USRA Scientist Principal Investigator for MiniSAR Instrument on India's Chandrayaan-1 Lunar Mission
The Chandrayaan-1 mission, which launched successfully on October 22 from India's Satish Dhawan Space Centre (SDSC), will put the unmanned Chandrayaan spacecraft into orbit around the moon and use an 11 instrument package carried on the spacecraft to conduct mineralogical and chemical mapping of the lunar surface. This mapping will be achieved through high-resolution remote sensing in the visible, near infrared, microwave, and X-ray regions of the electromagnetic spectrum. The result of Chandrayaan's 2 year mission will be a 3-dimensional atlas of the lunar surface as well as the chemical and mineralogical mapping.
'We are very proud of Dr. Spudis' participation as Principal Investigator on the MiniSAR team,' said USRA CEO and President, Dr. Frederick A. Tarantino, 'This is an outstanding example of the type of collaborative scientific effort that is absolutely critical to the future of space science and exploration and is an important part of USRA's overall mission.'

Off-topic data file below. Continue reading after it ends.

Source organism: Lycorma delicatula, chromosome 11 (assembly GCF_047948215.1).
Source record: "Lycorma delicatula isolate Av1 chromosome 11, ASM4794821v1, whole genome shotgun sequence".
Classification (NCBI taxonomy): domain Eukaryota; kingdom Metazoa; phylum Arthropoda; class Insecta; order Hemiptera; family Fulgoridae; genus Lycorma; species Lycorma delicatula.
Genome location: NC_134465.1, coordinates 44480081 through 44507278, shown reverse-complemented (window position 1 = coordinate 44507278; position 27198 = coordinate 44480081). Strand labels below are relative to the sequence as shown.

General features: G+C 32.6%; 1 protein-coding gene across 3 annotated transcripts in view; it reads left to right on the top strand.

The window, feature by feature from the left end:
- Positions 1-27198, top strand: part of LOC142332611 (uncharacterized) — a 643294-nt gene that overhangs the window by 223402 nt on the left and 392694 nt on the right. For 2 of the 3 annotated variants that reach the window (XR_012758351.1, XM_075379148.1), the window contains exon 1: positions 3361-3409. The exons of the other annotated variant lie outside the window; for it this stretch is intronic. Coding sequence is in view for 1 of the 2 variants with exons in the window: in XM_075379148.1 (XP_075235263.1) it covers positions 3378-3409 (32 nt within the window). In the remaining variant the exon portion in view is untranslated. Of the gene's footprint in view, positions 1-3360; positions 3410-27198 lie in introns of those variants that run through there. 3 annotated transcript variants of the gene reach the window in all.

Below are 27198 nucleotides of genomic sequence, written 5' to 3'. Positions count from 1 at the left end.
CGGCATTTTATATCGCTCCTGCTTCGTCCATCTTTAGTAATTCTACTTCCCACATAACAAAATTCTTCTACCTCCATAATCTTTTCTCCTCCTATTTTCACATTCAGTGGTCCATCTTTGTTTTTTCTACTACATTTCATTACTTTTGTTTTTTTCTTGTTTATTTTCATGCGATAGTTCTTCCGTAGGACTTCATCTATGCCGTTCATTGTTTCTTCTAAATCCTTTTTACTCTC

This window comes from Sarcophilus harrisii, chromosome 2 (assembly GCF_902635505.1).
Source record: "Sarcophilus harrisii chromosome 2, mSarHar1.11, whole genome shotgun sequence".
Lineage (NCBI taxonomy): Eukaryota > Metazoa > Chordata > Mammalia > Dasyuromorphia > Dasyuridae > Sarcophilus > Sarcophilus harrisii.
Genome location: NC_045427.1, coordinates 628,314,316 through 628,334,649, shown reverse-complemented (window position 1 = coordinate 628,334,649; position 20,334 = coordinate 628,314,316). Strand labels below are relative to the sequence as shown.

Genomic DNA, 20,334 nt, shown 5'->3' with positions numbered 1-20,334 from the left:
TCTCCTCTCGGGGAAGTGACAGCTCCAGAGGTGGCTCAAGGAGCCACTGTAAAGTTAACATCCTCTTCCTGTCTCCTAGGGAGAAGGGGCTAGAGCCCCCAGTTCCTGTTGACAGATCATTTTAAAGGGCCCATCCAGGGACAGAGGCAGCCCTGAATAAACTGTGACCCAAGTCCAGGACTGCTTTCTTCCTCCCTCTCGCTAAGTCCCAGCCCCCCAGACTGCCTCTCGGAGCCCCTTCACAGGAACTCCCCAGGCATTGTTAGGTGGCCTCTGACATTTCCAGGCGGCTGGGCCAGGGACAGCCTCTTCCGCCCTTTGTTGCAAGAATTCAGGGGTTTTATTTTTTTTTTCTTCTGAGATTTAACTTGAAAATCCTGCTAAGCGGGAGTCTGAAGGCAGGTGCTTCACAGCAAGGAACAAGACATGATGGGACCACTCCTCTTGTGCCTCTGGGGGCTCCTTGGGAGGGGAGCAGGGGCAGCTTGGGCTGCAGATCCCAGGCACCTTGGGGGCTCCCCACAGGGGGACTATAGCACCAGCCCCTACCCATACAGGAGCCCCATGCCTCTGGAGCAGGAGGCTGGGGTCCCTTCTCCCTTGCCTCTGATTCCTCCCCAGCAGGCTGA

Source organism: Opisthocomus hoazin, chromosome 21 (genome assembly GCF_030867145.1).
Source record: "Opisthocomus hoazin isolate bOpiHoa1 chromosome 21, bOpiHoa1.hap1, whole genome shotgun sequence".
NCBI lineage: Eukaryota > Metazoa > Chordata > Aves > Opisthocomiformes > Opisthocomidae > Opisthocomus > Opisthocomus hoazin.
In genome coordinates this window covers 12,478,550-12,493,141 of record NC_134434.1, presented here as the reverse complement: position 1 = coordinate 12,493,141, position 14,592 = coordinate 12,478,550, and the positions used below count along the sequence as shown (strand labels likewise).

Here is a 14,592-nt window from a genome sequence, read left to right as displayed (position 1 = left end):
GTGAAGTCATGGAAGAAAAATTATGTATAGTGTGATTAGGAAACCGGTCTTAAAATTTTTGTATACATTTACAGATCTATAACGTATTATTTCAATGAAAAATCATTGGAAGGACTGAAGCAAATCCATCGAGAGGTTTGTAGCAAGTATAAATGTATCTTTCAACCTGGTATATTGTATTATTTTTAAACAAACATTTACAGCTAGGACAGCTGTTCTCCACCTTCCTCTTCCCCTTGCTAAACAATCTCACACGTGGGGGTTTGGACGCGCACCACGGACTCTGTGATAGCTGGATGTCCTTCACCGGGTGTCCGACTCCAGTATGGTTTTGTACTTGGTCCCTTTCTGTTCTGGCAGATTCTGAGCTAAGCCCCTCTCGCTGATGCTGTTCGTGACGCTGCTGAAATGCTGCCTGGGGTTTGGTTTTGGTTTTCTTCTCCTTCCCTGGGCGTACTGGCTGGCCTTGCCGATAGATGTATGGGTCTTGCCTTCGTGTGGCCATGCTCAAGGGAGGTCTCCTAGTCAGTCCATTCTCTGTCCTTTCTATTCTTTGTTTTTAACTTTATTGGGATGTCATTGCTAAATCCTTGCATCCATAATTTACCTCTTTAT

The Lunar and Planetary Institute, a division of the Universities Space Research Association, was established during the Apollo missions to foster international collaboration and to serve as a repository for information gathered during the early years of the space program. Today the LPI is an intellectual leader in lunar and planetary science.
The Universities Space Research Association, established in 1969 by the National Academy of Sciences, is a private, nonprofit consortium of 102 universities offering advanced degrees in space- and aeronautics-related disciplines. USRA's mission is to conduct leading-edge research, develop innovative technologies, promote education and policy across the breadth of space science, and operate premier science and technology facilities by involving universities, private industry and government.